Sleepless comprises thirteen scenes, each associated with a given tonic note; not in the sense of the key, but as the central note to which all other notes relate. This relationship is manifest on the level of intervals, depends on the degree of consonance or dissonance of a given sound compared to the tonic note. The opera begins and ends at the seashore, so the central note of both the opening and closing scenes is B. All twelve notes take their turn in the intermediate scenes, providing the character of each scene in the manner of pale or saturated colours. This is nothing new: in Mozart’s operas, the key in which something sounds carries a similar dramaturgical significance.
What did you use in Sleepless?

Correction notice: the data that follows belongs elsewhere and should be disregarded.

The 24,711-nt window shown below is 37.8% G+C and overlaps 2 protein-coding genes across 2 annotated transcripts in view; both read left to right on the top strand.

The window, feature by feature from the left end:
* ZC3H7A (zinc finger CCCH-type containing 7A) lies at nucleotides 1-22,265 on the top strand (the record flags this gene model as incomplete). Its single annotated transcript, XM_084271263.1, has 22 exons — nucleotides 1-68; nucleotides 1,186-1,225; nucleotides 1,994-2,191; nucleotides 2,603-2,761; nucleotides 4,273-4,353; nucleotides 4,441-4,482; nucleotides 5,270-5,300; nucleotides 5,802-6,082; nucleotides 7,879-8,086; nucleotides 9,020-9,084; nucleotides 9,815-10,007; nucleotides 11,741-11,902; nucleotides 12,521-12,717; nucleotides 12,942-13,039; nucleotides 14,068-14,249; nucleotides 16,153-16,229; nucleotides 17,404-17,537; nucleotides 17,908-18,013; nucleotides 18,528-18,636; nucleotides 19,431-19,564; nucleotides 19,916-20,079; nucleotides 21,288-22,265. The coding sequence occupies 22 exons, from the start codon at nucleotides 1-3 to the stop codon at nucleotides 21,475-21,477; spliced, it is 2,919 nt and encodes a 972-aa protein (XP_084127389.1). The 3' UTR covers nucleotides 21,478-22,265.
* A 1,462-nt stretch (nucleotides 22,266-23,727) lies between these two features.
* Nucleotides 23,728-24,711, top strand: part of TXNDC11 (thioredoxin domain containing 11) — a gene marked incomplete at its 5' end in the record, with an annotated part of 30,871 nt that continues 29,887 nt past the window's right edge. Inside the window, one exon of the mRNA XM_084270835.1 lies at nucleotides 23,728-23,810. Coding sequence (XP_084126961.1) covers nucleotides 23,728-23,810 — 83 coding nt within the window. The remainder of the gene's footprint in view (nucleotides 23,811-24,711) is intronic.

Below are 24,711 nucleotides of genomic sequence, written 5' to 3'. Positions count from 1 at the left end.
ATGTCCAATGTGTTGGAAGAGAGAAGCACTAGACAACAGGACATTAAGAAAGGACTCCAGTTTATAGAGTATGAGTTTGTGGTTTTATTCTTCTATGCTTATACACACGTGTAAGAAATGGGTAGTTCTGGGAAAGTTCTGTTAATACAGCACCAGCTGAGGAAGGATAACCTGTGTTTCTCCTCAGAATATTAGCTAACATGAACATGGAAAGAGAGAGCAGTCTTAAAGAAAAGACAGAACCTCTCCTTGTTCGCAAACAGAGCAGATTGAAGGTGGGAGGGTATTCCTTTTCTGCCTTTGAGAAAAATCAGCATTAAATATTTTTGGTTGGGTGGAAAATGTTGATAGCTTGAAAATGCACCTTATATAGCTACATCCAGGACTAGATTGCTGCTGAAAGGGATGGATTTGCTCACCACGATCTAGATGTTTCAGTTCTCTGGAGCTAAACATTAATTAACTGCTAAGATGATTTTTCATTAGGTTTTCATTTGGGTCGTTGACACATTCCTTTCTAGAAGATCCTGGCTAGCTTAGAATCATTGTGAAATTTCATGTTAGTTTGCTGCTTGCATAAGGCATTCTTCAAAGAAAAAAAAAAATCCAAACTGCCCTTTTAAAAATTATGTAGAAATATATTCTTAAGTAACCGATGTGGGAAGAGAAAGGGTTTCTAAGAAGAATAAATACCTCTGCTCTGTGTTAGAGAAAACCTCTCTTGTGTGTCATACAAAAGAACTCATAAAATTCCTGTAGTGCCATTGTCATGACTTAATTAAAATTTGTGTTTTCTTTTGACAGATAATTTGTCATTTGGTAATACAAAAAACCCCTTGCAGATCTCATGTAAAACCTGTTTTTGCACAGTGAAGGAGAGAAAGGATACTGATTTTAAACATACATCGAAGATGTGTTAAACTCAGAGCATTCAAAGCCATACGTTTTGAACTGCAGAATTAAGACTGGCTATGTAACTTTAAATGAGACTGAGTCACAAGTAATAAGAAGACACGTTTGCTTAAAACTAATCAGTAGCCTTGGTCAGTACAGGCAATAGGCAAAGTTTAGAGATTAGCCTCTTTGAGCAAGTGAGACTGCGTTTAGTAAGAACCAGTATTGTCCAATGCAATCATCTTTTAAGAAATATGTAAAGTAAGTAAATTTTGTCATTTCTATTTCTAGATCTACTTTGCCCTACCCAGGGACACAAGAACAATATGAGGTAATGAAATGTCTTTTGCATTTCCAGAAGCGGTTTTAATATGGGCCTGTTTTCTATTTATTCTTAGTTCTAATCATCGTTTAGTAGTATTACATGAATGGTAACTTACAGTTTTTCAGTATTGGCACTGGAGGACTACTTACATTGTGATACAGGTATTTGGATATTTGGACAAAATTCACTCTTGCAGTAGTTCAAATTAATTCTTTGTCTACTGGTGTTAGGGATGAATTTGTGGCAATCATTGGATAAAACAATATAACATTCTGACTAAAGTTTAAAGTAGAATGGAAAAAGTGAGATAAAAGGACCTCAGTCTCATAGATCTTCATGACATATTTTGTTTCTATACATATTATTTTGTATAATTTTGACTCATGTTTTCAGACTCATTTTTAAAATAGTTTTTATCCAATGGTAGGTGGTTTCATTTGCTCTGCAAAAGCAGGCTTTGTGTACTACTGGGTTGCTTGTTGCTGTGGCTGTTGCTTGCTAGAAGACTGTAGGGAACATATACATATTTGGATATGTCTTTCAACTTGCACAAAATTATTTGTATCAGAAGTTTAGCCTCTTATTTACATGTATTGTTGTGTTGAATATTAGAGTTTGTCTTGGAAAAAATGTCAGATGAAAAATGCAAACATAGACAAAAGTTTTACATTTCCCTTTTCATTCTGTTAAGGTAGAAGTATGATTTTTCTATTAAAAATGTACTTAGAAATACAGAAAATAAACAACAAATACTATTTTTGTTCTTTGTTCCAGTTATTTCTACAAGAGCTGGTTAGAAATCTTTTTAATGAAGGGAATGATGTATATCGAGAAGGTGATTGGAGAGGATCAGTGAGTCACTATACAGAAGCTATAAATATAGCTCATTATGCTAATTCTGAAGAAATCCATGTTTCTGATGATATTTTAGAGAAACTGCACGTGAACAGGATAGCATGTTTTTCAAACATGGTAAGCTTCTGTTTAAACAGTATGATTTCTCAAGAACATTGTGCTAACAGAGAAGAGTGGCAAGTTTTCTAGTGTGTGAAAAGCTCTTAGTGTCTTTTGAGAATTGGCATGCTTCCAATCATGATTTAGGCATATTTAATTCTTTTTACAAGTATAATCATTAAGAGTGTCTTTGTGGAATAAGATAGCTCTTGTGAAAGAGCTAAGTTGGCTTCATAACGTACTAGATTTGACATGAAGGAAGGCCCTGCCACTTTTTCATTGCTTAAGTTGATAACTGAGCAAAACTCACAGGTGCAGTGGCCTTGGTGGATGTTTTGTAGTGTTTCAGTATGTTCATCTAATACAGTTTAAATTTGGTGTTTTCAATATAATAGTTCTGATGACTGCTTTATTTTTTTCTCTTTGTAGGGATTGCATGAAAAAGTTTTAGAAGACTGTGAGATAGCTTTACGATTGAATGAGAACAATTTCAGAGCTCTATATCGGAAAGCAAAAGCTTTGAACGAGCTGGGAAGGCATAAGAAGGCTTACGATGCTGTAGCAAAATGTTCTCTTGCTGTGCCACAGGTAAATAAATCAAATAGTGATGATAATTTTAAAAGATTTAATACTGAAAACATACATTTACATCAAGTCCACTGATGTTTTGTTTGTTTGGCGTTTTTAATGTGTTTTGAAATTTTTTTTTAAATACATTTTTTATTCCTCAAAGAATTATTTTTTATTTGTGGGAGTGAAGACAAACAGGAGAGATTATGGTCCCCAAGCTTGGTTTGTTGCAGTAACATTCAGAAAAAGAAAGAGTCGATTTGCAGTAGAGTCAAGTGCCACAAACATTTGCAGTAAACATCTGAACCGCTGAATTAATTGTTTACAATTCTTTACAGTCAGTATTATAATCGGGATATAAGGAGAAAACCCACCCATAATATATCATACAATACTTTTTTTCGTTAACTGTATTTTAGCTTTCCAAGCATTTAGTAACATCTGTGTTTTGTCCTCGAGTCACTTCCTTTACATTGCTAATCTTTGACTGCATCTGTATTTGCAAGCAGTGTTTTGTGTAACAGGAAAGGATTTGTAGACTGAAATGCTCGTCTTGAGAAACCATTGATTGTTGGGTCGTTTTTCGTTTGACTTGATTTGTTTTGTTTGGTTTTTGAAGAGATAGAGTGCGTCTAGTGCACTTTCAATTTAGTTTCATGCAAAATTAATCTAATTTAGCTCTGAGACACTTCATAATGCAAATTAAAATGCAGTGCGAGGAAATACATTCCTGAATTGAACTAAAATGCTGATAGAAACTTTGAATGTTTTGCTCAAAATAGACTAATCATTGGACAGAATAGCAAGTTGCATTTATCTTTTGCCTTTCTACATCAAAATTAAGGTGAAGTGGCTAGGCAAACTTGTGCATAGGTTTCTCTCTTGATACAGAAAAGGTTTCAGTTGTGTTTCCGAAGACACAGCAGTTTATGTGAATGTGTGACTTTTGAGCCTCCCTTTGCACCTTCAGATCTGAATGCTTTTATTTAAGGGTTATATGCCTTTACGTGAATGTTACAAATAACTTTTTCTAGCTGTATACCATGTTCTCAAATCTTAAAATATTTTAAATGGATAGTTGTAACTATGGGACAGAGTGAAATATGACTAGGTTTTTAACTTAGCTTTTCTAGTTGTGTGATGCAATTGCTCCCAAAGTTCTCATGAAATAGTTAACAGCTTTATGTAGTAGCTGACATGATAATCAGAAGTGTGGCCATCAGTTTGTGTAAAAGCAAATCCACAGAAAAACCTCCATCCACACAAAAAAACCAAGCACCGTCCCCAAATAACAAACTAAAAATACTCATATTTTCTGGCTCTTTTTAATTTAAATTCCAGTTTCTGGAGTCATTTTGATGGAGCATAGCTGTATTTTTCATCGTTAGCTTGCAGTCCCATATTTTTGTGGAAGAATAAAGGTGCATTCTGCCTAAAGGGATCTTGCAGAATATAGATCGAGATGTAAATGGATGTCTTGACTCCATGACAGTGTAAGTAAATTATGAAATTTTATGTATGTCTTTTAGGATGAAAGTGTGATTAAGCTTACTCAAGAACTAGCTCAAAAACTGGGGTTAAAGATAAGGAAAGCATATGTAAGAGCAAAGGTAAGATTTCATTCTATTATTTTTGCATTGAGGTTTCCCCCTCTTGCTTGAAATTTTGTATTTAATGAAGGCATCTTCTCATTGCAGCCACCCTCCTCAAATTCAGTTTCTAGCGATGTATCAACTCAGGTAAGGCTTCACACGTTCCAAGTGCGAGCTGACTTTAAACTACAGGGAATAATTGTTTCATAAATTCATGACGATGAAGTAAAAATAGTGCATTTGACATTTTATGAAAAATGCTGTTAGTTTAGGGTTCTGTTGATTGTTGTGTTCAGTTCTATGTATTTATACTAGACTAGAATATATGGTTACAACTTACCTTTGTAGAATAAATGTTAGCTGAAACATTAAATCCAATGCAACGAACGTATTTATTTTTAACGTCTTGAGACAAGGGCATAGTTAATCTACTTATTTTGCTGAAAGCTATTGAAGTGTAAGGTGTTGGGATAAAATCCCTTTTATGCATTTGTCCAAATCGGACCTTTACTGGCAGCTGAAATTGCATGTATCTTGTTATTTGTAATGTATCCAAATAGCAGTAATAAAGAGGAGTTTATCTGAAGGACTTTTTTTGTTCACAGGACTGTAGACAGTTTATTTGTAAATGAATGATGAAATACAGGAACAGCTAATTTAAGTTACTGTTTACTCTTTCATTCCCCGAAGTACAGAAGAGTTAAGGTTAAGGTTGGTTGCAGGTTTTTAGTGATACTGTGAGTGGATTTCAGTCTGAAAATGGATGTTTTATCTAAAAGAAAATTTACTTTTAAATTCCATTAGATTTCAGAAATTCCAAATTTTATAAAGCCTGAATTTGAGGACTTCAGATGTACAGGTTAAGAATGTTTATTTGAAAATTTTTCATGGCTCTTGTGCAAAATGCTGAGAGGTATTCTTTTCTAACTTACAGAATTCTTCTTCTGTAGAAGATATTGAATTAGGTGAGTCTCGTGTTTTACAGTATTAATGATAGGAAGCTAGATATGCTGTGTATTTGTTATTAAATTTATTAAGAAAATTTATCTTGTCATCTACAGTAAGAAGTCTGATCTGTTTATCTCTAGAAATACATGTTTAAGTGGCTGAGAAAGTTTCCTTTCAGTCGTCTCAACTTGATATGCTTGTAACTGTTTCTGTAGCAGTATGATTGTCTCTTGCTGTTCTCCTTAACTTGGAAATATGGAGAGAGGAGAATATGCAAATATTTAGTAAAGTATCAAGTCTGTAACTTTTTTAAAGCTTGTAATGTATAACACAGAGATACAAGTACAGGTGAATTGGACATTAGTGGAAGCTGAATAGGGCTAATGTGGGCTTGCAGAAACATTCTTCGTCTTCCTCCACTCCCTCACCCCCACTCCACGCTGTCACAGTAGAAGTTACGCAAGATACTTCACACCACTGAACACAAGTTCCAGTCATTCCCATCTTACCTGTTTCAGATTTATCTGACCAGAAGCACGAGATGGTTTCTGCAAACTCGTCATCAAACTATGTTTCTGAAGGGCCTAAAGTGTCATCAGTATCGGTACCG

The harmonies are built on traditional European triads, i.e. major, minor, diminished and augmented triads. I find it interesting to use these because there’s a tradition that evolved over centuries, and which held firm until the 20th century, for the major triad to express strength and happiness, the minor pain and sorrow, while the diminished chord signals tragedy and impending danger for the protagonists. So there’s no need to explain on hearing any one of these whether its meaning is positive or negative. The augmented triad appeared in the music of earlier times fairly seldom, and here I associate it with the dream world. The main protagonist, Alida is constantly fleeing into her dreams, while her companion, Asle, suffering from sleeplessness, makes decisions that lead to tragedy. With the help of meanings associated with the four chord types, I’m able to guide the audience through the story. I also used two quotations from Norwegian folk music that set the tone of the entire opera. Right at the beginning, a lullaby is heard with a melody and tonality so distinctive that, whenever it reappears, it evokes the figure of Alida and the child she may give birth to at any moment. As for Asle’s father, he turns out to have played the fiddle at weddings, and the boy too is trying to earn a living that way. There’s a distinctive type of Norwegian violin known as the Hardanger fiddle, which has four resonance strings underneath the four main strings. The former are not touched by the bow, but produce a unique timbre by lengthening the resonance of the notes played. There are countless recordings circulating on YouTube under the title “Fanitullen,” and this is the melody I paired with the figure of Asle.